A coach’s complaint




here have been a number of personnel shakeups at Chickasaw City Schools over the past two years, and now a federal lawsuit is alleging a criminal investigation of a former principal and the departure of popular football coach were connected. In 2014, former principal Brent Ward resigned just ahead of reports of a criminal investigation against him. Then, in May 2015, the decision not to renew former football coach Ronnie Cottrell’s contract raised questions among parents and the Chieftains’ young fanbase. Cottrell, a former assistant coach at the University of Alabama, was hired in April 2014 and took Chickasaw to the playoffs in the school’s first year of varsity football. Less than a year later, he was ousted by the board of education before taking a job at Mobile Christian School. In September of this year, Cottrell joined two other former employees in a lawsuit against Chickasaw City Schools, accusing the system of conspiring to prevent the reporting of an “assault” on a student and then retaliating against them for pursuing criminal charges before ultimately having them terminated. Cottrell is joined by former assistant coach James Rigdon, as well as Rigdon’s wife, Stacy, who was previously employed by the school system as a paraprofessional. The case revolves around the Rigdons’ son, Chandler — a former Chickasaw High School student. According to the complaint, Chandler Rigdon was standing in a hallway at the school when former Principal Brent Ward allegedly walked up and hit him at least three times — once on the back of his head, once on the top of his head and once on the side of his face. “The third hit was to the side of Chandler’s face,” the complaint continues. “Chandler’s face became red and swollen.” Cottrell is said to have witnessed Ward striking Chandler

Rigdon, and in the complaint his lawyers accuse former Assistant Principal Willie Lewis of telling Cottrell he “needed to calm [Rigdon’s father] down” — that “the Rigdons did not need to press charges.” James Rigdon claims he was also confronted by Lewis at football practice on the same day, where Lewis allegedly told him, “Word for the wise, if you want to stay, you need to let it go.” Rigdon, however, did not let it go. According to the complaint, he began requesting security footage taken from the hallway on the day his son was supposedly struck by Ward. After seeing it, Rigdon says he began pushing for the school system to take action. The complaint states that Ward’s actions were reported to Chickasaw City School Board President Robert McFall, then-Superintendent Kyle Kallhoff and the Alabama State Department of Education — all of whom supposedly took no action to investigate. Ultimately, Chandler Rigdon and his parents filed a complaint against Ward with the Chickasaw City Police Department on Nov. 3 — the same day Ward was placed on administrative leave by school officials. While news reports about Ward being placed on administrative leave began circulating just as the Rigdons filed their criminal complaint, their current lawsuit suggests it wasn’t their son’s accusation that prompted the board’s decision. “The Board and Superintendent Kallhoff did not discipline Ward for hitting Chandler,” the complaint continues. “Instead, weeks after the incident with Chandler, Ward was accused of sexual harassment by a female employee. Rather than face discipline for that incident, Ward resigned from his position.” While still on administrative leave in November 2014, Ward did in fact tender his resignation, and did so while school officials were still investigating allegations that had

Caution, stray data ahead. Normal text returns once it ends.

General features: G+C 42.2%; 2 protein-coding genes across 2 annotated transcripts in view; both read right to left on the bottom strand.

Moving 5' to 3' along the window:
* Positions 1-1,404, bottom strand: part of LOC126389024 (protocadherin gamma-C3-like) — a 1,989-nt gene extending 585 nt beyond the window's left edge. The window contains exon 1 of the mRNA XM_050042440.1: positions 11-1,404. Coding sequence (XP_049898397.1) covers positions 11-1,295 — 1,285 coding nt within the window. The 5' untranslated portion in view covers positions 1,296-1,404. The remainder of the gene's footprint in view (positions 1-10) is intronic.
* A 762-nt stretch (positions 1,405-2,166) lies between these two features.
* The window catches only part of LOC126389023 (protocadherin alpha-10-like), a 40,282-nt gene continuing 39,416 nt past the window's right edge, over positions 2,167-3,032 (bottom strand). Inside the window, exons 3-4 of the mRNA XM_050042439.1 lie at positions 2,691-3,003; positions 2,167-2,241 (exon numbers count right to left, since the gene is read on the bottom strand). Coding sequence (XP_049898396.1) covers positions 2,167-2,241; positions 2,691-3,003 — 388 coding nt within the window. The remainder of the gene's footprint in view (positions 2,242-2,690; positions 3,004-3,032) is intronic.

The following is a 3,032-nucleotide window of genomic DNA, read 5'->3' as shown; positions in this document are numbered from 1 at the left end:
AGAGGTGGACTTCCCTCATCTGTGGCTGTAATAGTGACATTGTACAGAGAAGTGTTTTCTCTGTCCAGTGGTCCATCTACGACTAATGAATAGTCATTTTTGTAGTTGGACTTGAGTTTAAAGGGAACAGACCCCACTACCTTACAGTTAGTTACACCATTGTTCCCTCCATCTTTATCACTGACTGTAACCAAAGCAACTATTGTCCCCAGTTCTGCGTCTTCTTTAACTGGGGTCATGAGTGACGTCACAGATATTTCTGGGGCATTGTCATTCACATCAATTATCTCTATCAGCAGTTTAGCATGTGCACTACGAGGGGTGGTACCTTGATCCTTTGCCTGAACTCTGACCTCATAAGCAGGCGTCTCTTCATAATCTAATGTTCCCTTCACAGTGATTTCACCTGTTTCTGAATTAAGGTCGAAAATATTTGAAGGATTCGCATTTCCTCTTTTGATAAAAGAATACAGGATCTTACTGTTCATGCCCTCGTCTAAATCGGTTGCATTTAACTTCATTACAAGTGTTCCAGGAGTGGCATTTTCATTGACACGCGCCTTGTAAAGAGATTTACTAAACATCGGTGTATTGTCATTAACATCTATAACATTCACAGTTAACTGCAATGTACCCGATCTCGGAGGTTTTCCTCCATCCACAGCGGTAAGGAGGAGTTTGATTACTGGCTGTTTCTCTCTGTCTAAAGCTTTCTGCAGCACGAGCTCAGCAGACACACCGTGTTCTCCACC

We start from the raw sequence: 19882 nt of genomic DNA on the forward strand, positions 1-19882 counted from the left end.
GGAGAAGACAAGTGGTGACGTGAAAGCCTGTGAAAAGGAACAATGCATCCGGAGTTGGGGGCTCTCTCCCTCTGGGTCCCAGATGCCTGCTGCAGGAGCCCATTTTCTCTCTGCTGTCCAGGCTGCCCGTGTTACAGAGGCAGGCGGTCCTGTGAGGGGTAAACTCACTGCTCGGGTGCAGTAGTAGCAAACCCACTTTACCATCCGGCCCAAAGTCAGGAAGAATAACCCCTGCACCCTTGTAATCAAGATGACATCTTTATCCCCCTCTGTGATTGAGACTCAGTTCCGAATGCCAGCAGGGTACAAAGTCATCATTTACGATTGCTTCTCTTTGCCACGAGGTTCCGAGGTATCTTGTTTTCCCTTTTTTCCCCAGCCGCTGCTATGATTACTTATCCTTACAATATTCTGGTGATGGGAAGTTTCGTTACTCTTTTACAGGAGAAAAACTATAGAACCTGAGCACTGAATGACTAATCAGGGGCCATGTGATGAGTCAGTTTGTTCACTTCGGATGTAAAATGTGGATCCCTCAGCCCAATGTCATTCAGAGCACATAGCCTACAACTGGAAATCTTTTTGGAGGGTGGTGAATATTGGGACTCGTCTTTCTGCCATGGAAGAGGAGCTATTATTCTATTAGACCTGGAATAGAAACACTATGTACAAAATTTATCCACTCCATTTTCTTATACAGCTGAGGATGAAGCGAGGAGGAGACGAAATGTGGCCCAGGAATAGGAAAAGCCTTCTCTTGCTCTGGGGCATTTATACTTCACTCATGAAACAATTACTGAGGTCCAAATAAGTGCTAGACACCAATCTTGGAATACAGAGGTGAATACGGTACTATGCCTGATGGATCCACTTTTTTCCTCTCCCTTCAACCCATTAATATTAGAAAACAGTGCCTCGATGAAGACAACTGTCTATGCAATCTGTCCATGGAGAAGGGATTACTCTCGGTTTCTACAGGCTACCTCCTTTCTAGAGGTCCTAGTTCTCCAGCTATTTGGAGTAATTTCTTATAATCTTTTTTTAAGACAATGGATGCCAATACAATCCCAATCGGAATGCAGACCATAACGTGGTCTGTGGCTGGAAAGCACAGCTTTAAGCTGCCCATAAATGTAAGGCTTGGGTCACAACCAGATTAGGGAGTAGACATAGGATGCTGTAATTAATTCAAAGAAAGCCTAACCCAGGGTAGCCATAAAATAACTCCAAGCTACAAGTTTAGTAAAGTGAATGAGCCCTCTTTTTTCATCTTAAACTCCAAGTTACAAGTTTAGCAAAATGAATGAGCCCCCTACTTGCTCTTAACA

8 | L AG N I A P P E | D e c e m b e r 1 5 , 2 0 1 6 - D e c e m b e r 2 1 , 2 0 1 6

been “submitted by another employee.” However, at the time, Kallhoff didn’t go into more detail. Both the Rigdons and Cottrell cooperated with the Chickasaw Police Department’s investigation. Cottrell also went on to testify in Chickasaw Municipal Court and the Mobile County Circuit Court trials against Ward, though the charge was ultimately thrown out. All three plaintiffs said they were subjected to “harassment and disparate treatment” from other school employees — behavior they claim “escalated” once Chandler Rigdon filed charges against Ward. According to the complaint, that treatment included things like “random and unnecessary visits to their classrooms” and being “disciplined for seemingly minor events.” The Chickasaw City Board of Education opted not to renew Cottrell’s contract on May 21, 2015. According to the complaint, Kallhoff notified James and Stacey Rigdon earlier that month they would also be placed on administrative leave, without providing a reason, which is allowed for non-tenured employees. In June, the board non-renewed the Rigdons’ contracts, a decision the complaint says was made at the recommendation of Kallhoff — who left Chickasaw the following month to take a job as the superintendent of Demopolis City Schools. The lawsuit, which is seeking back pay and compensatory damages, suggests all three employees were terminated or had their contracts non-renewed because of their involvement in the case against Ward. In an unrelated incident this year, Ward was fired as the principal of Nichols Middle School in Canton, Mississippi, after allegedly putting a student there in a headlock. However, Ward denied any wrongdoing in reports from the time published in the Jackson Free Press. Lagniappe reached out to Chickasaw City Schools, but was told no employees could comment on pending litigation. However, the school system has denied almost all of the claims in Cottrell’s lawsuit in a response filed in U.S. District Court. Attorneys representing the plaintiffs similarly said they wouldn’t be able to comment on the lawsuit at this time. However, this is not the first time either coach has filed lawsuits against institutions they’ve worked for or with. In 2004, Rigdon received a $265,000 settlement from Savannah State University — a historically black college which he sued for racial discrimination after being terminated by the school’s athletic director. Cottrell famously sued former recruiting analyst Tom Culpepper and the NCAA in 2005 over comments about him that were made during an NCAA investigation into Alabama’s football program that resulted in stiff penalties for the Crimson Tide. A jury in Tuscaloosa County initially agreed with Cottrell, awarding him a $30 million verdict, though that figure was later overturned by a judge — a decision that was upheld by Alabama’s Supreme Court.